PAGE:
5

There is really no benefit to doing this, except if you are dealing with metaclasses.

the class: suite really isn't what you think it is. It is a weird scope, and it does strange things. It really doesn't even make a class! It is just a way of collecting some variables - the name of the class, the bases, a little dictionary of attributes, and a metaclass.

The name, the dictionary and the bases are all passed to the function that is the metaclass, and then it is assigned to the variable 'name' in the scope where the class: suite was.

What you can gain by messing with metaclasses, and indeed by nesting classes within your stock standard classes, is harder to read code, harder to understand code, and odd errors that are terribly difficult to understand without being intimately familiar with why the 'class' scope is entirely different to any other python scope.

2
  • 4
    Disagree: Nesting exception classes is very useful, because users of your class can check for your custom exceptions without having to do any messy imports. E.g. except myInstanceObj.CustomError, e: – RobM Mar 11 '10 at 16:05
  • 3
    @Jerub, why is that bad? – Robert Siemer Aug 18 '16 at 8:56
5

You could be using a class as class generator. Like (in some off the cuff code :)

class gen(object):
    class base_1(object): pass
    ...
    class base_n(object): pass

    def __init__(self, ...):
        ...
    def mk_cls(self, ..., type):
        '''makes a class based on the type passed in, the current state of
           the class, and the other inputs to the method'''

I feel like when you need this functionality it will be very clear to you. If you don't need to be doing something similar than it probably isn't a good use case.

0

Either way, defined inside or outside of a class, would work. Here is an employee pay schedule program where the helper class EmpInit is embedded inside the class Employee:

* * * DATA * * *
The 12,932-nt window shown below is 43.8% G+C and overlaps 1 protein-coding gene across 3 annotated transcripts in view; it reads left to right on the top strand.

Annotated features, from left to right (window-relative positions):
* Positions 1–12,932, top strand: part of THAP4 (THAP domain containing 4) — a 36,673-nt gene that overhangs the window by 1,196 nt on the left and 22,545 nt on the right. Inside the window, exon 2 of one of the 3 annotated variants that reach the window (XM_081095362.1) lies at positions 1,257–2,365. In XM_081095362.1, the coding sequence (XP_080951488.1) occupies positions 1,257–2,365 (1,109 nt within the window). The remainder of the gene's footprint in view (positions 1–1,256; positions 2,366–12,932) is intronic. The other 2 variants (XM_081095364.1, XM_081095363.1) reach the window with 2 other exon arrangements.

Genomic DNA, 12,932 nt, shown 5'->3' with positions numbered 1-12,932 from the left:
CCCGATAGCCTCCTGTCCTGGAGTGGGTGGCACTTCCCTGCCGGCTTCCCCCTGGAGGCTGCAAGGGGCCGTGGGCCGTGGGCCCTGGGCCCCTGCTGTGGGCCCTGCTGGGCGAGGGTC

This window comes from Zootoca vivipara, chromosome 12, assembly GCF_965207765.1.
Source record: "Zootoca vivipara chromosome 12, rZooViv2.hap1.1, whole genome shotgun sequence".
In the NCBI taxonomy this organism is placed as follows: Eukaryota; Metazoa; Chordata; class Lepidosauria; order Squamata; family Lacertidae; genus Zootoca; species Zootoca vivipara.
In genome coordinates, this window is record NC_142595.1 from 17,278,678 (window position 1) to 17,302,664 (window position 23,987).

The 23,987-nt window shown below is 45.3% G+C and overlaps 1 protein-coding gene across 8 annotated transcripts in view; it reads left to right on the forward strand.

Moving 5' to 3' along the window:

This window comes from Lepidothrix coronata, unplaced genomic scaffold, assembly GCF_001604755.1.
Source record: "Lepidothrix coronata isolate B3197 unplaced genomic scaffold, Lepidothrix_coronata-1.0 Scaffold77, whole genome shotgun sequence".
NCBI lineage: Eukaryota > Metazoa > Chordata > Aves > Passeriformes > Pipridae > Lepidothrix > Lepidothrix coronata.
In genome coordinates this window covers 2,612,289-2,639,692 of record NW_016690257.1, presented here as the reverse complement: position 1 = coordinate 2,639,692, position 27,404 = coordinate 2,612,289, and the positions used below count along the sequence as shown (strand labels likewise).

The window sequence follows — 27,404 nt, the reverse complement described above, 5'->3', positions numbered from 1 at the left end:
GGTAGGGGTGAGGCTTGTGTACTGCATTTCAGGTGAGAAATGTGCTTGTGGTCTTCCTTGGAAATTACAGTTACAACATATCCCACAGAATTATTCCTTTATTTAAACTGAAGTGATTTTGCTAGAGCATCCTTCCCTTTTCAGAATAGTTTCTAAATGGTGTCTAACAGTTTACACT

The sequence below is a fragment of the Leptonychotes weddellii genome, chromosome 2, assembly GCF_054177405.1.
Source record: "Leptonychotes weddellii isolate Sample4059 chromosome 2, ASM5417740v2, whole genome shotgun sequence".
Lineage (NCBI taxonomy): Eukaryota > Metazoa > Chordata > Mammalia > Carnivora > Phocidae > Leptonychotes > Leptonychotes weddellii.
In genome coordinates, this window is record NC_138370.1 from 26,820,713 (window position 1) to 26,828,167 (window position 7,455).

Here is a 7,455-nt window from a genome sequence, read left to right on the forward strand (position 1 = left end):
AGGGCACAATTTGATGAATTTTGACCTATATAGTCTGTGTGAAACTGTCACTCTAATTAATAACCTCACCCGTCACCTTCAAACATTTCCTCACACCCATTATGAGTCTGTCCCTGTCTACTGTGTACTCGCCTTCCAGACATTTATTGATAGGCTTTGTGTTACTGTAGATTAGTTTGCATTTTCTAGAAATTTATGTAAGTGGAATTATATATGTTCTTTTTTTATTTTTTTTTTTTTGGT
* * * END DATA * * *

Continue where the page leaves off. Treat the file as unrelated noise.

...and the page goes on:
class   Employee:

    def level(self, j):
        return j * 5E3

    def __init__(self, name, deg, yrs):
        self.name = name
        self.deg = deg
        self.yrs = yrs
        self.empInit = Employee.EmpInit(self.deg, self.level)
        self.base = Employee.EmpInit(self.deg, self.level).pay

    def pay(self):
        if self.deg in self.base:
            return self.base[self.deg]() + self.level(self.yrs)
        print(f"Degree {self.deg} is not in the database {self.base.keys()}")
        return 0

    class   EmpInit:

        def __init__(self, deg, level):
            self.level = level
            self.j = deg
            self.pay = {1: self.t1, 2: self.t2, 3: self.t3}

        def t1(self):   return self.level(1*self.j)
        def t2(self):   return self.level(2*self.j)
        def t3(self):   return self.level(3*self.j)

if  __name__ == '__main__':
    for loop in range(10):
        lst = [item for item in input(f"Enter name, degree and years : ").split(' ')]
        e1 = Employee(lst[0], int(lst[1]), int(lst[2]))
        print(f'Employee {e1.name} with degree {e1.deg} and years {e1.yrs} is making {e1.pay()} dollars')
        print("EmpInit deg {0}\nlevel {1}\npay[deg]: {2}".format(e1.empInit.j, e1.empInit.level, e1.base[e1.empInit.j]))

To define it outside, just un-indent EmpInit and change Employee.EmpInit() to simply EmpInit() as a regular "has-a" composition. However, since Employee is the controller of EmpInit and users don't instantiate or interface with it directly, it makes sense to define it inside as it is not a standalone class. Also note that the instance method level() is designed to be called in both classes here. Hence it can also be conveniently defined as a static method in Employee so that we don't need to pass it into EmpInit, instead just invoke it with Employee.level().